It should be fun watching them try to do something with these two projects. And maybe now they will cut a road into the woods from Stratford and end that nonsense.
    Now Lordship and North Stratford can fight over the airport.

  • Bob Walsh

    And Bridgeport’s debt should be divided proportionally based on the value of properties acquired. This would include unfunded obligations. Walker and JML will have three councils to deal with.

    • John Marshall Lee

      Bob, as afterthoughts on the idea of a geographic breakup of the City keep hitting your funny bone, is it your fantasy that Walker and JML will worry about Councils any longer, any more than you do today, for instance? Maybe we’ll leave our contributions to attempts to have the City move to serve all its people rather than the DTC favorites? I mean Walker has had a sign on his house for a while. After 28 years of living here, perhaps I should move, too. But not because my personal expenses are too high, but because the people of the City have been too comfortable voting the line rather than the person, and that is ignoring the large number who fail to vote. Too easy for corruption to get in. If 2-300 people in the city from all districts were to begin to attend Council Committee meetings regularly, ask some questions, sometimes be told you have no right to speak by a co-chair, other times wait 40 minutes only to find they cannot raise a quorum to proceed, and fail to be provided copies of exhibits they are considering even when there are extras on the table??? Respect??? Nada, too often. Let’s see who will get out the vote for qualified candidates in 2017 for Council. By the way, which Council committee study group will you lead? Time will tell.

  • BOE SPY

    Large land areas and small populations do make it easier to support a budget. BPT only has 16 square miles. It is the most populous city and one of the smallest. That was fine in its manufacturing heyday but once that high-value manufacturing left, BPT had problems.

    Black Rock should also consider this. A $200K house in BPT at 54 mils gives you one tax number. Move that house to Fairfield and you have a $400K house at 26 mils. Your tax bill will be about the same. You still will not be able to afford it. Your investment will be better and your chance of selling may go up but your tax bill will stay about the same.

    • John Marshall Lee

      Stop splitting hairs, the property taxes have been rising and the averaged trend for property values has been decreasing. The recent tax bills connect the increases of personal expense with the decrease in personal wealth with the idea the direction of both in Bridgeport’s future will continue. Did you listen to the statistics on the five homes on Battery Park Drive of the ten there, currently on the market, where the listing prices are in total $1 Million less than the recent revaluation of fair market value on October 1, 2015? And another Black Rock home listed at $399,000 valued at $541,750 because it stands next to an abandoned home? Not in Black Rock you say? The property value, property tax, and fiscal problems show up all over the City, don’t they? Time will tell.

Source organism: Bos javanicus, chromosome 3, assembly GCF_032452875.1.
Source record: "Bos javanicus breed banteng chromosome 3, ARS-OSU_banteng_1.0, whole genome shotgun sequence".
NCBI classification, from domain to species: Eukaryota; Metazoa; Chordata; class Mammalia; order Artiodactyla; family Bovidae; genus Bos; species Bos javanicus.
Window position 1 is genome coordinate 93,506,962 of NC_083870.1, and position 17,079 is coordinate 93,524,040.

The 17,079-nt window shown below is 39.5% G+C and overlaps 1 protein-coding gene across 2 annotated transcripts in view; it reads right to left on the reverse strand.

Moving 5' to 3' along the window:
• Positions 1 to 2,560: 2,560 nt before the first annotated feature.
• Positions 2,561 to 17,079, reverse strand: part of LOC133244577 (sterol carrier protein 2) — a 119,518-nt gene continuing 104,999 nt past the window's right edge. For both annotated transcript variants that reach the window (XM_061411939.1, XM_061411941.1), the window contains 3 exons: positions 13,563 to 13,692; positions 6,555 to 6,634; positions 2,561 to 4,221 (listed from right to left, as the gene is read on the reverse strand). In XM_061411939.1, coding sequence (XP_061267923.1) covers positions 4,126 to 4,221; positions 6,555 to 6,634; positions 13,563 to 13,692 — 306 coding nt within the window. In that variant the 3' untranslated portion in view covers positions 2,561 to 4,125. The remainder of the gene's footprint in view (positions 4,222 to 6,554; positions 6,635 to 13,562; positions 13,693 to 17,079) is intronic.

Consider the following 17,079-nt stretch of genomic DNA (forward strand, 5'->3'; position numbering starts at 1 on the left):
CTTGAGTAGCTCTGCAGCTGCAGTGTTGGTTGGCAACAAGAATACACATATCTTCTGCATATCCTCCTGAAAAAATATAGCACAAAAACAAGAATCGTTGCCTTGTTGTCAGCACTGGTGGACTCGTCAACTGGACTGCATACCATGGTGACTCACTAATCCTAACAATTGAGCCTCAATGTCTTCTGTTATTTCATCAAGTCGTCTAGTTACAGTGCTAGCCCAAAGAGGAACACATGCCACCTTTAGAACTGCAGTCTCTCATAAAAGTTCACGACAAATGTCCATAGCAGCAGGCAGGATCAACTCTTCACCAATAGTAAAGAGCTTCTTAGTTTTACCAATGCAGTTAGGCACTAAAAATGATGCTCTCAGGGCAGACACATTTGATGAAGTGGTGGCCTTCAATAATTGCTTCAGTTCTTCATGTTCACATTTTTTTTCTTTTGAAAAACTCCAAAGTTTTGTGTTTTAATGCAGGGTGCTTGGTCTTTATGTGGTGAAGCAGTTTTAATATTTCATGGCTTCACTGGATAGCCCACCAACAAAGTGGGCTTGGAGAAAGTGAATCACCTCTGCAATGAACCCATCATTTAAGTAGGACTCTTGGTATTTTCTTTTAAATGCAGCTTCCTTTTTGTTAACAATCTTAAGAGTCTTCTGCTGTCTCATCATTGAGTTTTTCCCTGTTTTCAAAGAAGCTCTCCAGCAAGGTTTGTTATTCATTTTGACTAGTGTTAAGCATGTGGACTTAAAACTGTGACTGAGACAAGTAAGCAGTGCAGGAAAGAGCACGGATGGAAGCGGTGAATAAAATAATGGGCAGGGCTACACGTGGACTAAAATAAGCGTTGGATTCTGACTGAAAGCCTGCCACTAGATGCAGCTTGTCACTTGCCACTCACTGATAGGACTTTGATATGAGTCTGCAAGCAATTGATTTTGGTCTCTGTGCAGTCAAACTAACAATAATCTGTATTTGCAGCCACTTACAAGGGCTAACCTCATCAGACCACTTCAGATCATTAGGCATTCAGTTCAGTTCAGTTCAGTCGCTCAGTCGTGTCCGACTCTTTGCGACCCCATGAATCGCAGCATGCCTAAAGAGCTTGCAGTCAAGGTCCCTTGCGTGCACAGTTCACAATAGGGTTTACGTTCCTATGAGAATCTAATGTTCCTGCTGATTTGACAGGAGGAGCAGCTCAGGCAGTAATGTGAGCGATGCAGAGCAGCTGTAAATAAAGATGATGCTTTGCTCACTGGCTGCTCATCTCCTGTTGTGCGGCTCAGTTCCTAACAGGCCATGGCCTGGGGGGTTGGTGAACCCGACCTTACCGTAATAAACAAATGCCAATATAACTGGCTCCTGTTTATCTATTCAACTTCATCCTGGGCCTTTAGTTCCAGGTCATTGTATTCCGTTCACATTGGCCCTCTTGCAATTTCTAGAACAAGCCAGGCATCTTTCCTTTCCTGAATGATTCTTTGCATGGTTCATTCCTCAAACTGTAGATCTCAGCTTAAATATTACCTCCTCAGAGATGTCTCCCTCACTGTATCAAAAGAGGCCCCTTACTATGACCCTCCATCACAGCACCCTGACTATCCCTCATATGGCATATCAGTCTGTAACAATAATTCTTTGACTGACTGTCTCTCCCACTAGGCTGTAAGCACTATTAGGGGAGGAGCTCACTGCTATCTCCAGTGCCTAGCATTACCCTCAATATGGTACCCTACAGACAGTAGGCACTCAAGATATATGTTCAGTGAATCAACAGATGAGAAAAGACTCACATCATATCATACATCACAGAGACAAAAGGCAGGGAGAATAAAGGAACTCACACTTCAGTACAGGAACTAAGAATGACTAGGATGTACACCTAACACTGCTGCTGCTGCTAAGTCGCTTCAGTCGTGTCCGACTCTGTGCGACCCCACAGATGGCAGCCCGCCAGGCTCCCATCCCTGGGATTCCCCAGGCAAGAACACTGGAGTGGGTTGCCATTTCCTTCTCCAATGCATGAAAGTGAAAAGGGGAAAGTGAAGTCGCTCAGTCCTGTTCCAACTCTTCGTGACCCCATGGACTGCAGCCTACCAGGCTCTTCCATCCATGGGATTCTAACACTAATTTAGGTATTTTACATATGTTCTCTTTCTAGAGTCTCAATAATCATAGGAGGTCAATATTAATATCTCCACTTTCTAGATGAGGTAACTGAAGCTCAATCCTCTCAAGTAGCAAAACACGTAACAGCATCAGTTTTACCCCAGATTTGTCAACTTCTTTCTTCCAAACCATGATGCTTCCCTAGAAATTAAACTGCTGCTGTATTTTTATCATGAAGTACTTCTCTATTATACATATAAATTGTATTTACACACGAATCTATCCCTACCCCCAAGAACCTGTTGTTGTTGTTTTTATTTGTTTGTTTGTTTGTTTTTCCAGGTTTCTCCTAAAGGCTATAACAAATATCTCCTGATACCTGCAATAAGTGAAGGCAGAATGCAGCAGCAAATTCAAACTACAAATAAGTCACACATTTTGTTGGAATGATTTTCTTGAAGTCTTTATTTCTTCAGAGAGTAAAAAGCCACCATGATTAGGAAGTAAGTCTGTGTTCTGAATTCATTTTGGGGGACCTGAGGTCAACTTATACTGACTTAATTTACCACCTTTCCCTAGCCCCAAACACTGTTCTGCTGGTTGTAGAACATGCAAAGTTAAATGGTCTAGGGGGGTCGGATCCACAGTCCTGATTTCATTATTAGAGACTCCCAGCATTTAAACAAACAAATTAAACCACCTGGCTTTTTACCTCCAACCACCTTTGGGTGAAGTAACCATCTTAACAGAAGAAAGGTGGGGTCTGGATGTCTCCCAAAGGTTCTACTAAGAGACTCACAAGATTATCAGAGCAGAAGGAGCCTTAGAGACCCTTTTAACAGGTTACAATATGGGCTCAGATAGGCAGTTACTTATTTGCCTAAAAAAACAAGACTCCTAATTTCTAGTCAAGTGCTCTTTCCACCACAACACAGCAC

• BOE SPY

        That is true and the increase in the value of your home investment would be a very good thing. A home is sometimes the only retirement investment some people have. I just wanted to point out the transfer to FF would not necessarily be all milk and honey. You may still see an increase in your tax bill.

        • John Marshall Lee

          In telling the story, you only told half of it, the negative part, and that’s all I was saying. Listen to Fairfield taxpayers who are not happy with revaluations in their town. But at least in spite of GE moves, etc. they have a succession of businesses anxious to use commercial spaces for the most part and not leaving residences in blighted conditions.
          They also have a Finance Board with meetings that can be attended, where questions can be asked, where respectful responses can be expected, with people from different parties who know their stuff, etc. Does that sound like Bridgeport governance? Time will tell.

  • Jeff Kohut

    What some people are forgetting in the midst of the enhanced consciousness of Bridgeport’s crisis is all of Connecticut with the exception of the westernmost wedge of Southwestern Connecticut (essentially Fairfield County minus Bridgeport and half of Fairfield) is experiencing the effects of the mismanagement of the state in the context of the deliberately engineered kneecapping of the American domestic economy. Most of Connecticut is watching an exodus of the local and state tax base to other states and other countries, even as the over-reliance on the residential tax base becomes untenable. Yes, the state, with only the exception of the “Golden Wedge” is experiencing the Bridgeportization of its municipalities to varying degrees. Taxes are going up all over, and people are complaining throughout the state and seeking greener pastures elsewhere.